on 20 October 1999
Charles Handy recognises that all of his alchemists needed finance, encouragement, and a dream to grow into a reality. The book does not just show the successes in the lives of the Alchemists but also the failures and how these experiences were put to positive use. The difficulties in finding 'seed' capital, and the methods used by the different entrepreneurs to obtain their funding was enlightening.
on 2 January 2000
Pictures of Success The new Alchemists, by Charles Handy
In medieval times, alchemists set out to transmute base metal into gold, discover a universal cure for sickness, and find the means of infinitely prolonging life. And if the tales we read are true, then the medieval alchemists worked long and hard. They were driven, not by money, but by their passion and by their all consuming quest.
Charles Handy sees modern day entrepreneurs as the new alchemists. In his words they "create something out of nothing and turn the equivalent of base metal into a kind of gold". Similar to the alchemist of old, the entrepreneur is driven by a vision, and is looked upon by society with awe.
Indeed, to many, the entrepreneur is the hero of the free enterprise society. Certainly, those who began with nothing, and create something quite new, often become our role models. Henry Ford, Bill Gates, Sabeer Bhatia, and Richard Branson, to name a few, capture the public imagination in a way that career managers never do.
In 'The new Alchemists', Handy interviews twenty-nine entrepreneurs in and around London. They range from well-known success stories such as Richard Branson of Virgin, and Robert Ayling of British Airways to figures less known, but with whom many of us are better able to identify. They come from different areas, - business, social, and the arts - and have different ages and different backgrounds.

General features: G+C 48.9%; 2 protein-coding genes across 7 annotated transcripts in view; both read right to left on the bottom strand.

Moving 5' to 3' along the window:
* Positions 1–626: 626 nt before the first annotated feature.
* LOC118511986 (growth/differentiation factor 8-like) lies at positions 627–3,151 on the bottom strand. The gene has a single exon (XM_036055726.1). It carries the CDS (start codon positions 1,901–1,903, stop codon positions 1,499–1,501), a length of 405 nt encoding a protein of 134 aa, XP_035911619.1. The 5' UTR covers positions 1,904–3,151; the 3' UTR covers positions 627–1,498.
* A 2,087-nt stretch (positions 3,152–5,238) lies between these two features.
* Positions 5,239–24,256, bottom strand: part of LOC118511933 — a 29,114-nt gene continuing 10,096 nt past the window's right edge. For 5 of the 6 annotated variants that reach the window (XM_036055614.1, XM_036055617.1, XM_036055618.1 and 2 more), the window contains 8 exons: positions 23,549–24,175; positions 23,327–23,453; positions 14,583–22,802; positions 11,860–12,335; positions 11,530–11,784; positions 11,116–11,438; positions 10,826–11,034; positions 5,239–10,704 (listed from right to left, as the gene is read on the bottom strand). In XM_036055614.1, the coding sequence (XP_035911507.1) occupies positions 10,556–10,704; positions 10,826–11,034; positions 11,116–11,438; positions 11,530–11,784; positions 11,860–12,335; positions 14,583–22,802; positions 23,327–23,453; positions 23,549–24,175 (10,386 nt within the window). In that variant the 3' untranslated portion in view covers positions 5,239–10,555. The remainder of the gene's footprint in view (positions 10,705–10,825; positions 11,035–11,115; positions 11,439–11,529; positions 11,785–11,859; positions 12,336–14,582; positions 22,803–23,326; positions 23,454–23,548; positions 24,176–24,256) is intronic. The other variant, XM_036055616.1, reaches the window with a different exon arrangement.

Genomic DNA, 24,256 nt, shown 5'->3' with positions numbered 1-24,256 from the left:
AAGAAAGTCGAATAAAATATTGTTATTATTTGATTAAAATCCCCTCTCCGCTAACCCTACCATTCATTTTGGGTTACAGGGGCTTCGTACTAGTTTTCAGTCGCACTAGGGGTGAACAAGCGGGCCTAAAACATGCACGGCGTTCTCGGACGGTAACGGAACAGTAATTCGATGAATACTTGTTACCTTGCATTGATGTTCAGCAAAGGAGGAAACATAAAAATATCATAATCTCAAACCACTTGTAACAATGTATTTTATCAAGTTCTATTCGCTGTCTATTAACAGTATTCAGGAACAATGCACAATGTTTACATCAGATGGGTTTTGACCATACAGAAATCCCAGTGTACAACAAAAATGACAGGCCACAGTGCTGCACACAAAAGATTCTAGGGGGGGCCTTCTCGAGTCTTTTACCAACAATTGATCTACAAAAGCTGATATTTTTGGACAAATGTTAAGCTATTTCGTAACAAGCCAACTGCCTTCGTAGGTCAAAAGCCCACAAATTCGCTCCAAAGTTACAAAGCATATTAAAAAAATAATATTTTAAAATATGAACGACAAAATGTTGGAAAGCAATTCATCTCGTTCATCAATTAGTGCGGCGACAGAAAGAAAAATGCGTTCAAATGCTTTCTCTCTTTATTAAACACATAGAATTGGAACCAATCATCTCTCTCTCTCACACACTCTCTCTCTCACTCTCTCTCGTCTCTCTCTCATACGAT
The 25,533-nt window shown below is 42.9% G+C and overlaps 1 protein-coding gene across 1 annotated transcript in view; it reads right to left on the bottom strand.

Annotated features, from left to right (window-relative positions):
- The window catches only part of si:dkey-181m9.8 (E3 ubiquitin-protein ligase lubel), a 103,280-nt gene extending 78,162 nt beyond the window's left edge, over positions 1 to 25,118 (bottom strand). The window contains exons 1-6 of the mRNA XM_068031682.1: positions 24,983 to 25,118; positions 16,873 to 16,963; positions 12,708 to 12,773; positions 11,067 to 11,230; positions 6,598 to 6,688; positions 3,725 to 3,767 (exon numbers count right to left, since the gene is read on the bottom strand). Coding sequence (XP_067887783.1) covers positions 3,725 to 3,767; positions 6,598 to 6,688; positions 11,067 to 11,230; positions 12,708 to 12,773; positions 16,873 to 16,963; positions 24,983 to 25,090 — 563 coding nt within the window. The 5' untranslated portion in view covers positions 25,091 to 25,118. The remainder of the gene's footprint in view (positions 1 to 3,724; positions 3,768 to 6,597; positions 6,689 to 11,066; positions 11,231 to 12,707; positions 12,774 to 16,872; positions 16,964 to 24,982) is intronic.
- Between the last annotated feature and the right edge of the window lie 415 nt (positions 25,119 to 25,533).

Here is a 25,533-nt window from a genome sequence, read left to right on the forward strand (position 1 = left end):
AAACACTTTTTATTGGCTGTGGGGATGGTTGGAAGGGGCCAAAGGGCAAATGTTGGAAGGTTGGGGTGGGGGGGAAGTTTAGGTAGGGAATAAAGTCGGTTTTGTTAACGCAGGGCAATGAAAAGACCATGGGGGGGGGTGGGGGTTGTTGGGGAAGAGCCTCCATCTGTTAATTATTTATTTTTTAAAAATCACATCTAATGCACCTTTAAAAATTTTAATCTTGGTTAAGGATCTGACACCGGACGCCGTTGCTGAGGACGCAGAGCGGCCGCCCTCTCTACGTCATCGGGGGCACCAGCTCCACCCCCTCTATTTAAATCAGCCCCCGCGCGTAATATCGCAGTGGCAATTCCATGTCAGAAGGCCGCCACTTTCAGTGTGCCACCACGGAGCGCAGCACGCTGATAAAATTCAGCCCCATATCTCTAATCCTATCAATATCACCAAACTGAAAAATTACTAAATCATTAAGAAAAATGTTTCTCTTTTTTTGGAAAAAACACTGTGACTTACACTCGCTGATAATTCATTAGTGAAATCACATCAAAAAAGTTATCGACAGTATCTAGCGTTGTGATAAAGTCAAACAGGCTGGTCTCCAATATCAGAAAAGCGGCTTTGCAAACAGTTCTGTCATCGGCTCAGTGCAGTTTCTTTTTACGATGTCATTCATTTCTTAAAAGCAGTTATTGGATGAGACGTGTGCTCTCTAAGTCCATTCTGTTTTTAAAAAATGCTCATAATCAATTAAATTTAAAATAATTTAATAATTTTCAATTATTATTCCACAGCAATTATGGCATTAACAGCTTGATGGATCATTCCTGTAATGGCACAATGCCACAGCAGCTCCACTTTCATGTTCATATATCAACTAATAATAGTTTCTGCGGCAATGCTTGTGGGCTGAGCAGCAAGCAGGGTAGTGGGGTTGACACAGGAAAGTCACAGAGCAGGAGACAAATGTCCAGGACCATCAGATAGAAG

Handy does have a framework of what it takes to be a good entrepreneur, namely dedication, doggedness, and difference. It is, he notes, similar to Galton's framework, namely ability, zeal, and capacity for hard work. However, this book is not a profound analysis of what it takes to be an entrepreneur. That is found in more discursive works such as 'Innovation and Entrepreneurship', by Peter Drucker, or more recently 'Goldfinger', by Robert Heller. Rather he focuses on the entrepreneurs themselves.
Each entrepreneur is the subject of a short piece, based on Handy's interviews. Through these pieces, they offer their insights into the events that shaped their lives, a glimpse into what they find important as people, and in cases heartfelt advice.
With each piece comes a photo-portrait by the author's wife.
Elisabeth Handy is a self-published photographer, and her style, 'photo-joiners', provide intriguing images which combine different aspects of the subjects life. Indeed, in some cases, as Charles Handy points out, the pictures reveal more about the subjects than their words. The pictures complement the text and help define the nature of the book.
This book is the perfect coffee table book. The essays are self-contained and intended for browsing. The pieces are uncritical, but that is indeed their charm. The resultant book is upbeat and if you use a reception room it will make an inspirational and optimistic statement there.